Table of Contents
- Torn meniscus facts
- Introduction to the knee
- What is a torn meniscus?
- What causes a meniscus to tear?
- What are symptoms and signs of a torn meniscus?
- How is a meniscus tear diagnosed?
- What is the treatment for a torn meniscus?
- Can a meniscus tear heal without surgery?
- What is rehabilitation and recovery like for a patient with a meniscus tear?
- What are recommended exercises once a torn meniscus has been repaired?
- What is the prognosis of a torn meniscus? Is it possible to prevent a torn meniscus?
What is a torn meniscus?
A torn meniscus is damage from a tear in the cartilage that is positioned on top of the tibia and allows the femur to glide when the knee joint moves. Tears are usually described by where they are located anatomically in the C shape and by their appearance (for example, "bucket handle" tear, longitudinal, parrot beak, and transverse). While physical examination may predict whether it is the medial or lateral meniscus that is damaged, a diagnostic procedure, like an MRI or knee arthroscopy, can locate the specific part of the cartilage anatomy that is torn and its appearance.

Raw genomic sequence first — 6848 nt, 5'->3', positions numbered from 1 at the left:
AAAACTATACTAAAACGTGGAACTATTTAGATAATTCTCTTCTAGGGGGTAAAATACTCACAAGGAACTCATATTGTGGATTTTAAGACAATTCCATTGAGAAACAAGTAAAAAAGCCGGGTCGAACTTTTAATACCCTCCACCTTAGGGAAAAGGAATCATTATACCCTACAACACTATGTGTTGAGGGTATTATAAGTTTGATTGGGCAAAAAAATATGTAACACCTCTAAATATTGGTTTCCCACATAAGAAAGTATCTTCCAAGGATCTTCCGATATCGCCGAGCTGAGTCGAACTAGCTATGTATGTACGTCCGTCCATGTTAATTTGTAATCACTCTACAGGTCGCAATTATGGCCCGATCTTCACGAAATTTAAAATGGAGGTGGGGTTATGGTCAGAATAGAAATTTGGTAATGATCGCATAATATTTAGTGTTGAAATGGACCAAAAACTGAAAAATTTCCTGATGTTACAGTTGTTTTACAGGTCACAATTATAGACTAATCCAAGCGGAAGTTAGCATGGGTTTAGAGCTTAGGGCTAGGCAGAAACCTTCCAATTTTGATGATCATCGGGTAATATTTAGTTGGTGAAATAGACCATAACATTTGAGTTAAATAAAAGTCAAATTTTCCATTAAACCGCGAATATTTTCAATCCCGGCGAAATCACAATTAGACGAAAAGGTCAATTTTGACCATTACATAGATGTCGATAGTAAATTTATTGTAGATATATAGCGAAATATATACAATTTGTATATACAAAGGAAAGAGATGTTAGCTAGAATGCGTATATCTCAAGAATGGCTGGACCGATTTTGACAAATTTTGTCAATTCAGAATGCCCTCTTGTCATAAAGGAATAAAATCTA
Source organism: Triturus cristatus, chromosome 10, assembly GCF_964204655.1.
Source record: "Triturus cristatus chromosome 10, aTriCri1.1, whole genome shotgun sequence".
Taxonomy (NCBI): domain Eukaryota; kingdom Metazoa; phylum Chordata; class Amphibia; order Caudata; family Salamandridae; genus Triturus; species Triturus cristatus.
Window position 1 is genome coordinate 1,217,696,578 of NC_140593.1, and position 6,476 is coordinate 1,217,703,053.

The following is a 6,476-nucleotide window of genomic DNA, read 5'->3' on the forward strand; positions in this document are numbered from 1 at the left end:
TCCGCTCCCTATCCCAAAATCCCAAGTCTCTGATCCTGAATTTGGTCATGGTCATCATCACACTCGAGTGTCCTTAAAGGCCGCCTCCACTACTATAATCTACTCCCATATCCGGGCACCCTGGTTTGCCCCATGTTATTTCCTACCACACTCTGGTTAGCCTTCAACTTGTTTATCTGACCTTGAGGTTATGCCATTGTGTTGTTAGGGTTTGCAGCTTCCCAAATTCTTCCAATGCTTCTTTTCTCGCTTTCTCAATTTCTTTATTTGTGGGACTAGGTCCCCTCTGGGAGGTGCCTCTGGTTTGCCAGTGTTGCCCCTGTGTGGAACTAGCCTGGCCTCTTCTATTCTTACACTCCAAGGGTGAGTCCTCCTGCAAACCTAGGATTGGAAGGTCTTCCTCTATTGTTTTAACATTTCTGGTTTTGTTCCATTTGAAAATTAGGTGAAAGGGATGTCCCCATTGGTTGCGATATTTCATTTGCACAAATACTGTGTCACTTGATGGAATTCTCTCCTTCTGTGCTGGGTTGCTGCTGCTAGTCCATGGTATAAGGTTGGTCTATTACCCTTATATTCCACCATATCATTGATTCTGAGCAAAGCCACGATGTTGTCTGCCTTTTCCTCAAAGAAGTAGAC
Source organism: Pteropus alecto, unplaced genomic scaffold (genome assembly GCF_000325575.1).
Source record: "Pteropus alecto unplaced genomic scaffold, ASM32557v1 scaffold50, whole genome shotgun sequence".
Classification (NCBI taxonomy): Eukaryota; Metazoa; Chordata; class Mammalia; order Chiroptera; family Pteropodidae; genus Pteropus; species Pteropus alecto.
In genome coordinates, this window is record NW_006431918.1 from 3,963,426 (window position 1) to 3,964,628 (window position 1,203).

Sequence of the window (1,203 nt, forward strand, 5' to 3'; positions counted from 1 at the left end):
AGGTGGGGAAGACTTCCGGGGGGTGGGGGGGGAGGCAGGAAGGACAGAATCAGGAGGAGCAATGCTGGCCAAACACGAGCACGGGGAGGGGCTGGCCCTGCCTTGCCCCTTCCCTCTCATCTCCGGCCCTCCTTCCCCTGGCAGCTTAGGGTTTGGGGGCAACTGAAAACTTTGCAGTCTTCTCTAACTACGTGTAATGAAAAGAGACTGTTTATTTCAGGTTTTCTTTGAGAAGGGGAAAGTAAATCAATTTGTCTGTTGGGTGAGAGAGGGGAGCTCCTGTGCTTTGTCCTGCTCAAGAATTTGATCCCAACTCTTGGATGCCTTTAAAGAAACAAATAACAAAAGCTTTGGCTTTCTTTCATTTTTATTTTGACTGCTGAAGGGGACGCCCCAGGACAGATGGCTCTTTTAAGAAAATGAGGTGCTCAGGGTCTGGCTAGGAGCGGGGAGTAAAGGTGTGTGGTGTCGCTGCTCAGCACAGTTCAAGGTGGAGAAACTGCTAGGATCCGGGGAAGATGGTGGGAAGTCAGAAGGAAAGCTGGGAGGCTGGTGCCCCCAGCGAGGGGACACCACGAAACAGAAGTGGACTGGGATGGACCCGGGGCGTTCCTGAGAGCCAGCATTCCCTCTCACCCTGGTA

Because the blood supply is different to each part of the meniscus, knowing where the tear is located may help decide how easily an injury might heal (with or without surgery). The better the blood supply, the better the potential for recovery. The outside rim of cartilage has better blood supply than the central part of the "C." Blood supply to knee cartilage also decreases with age, and up to 20% of normal blood supply is lost by age 40.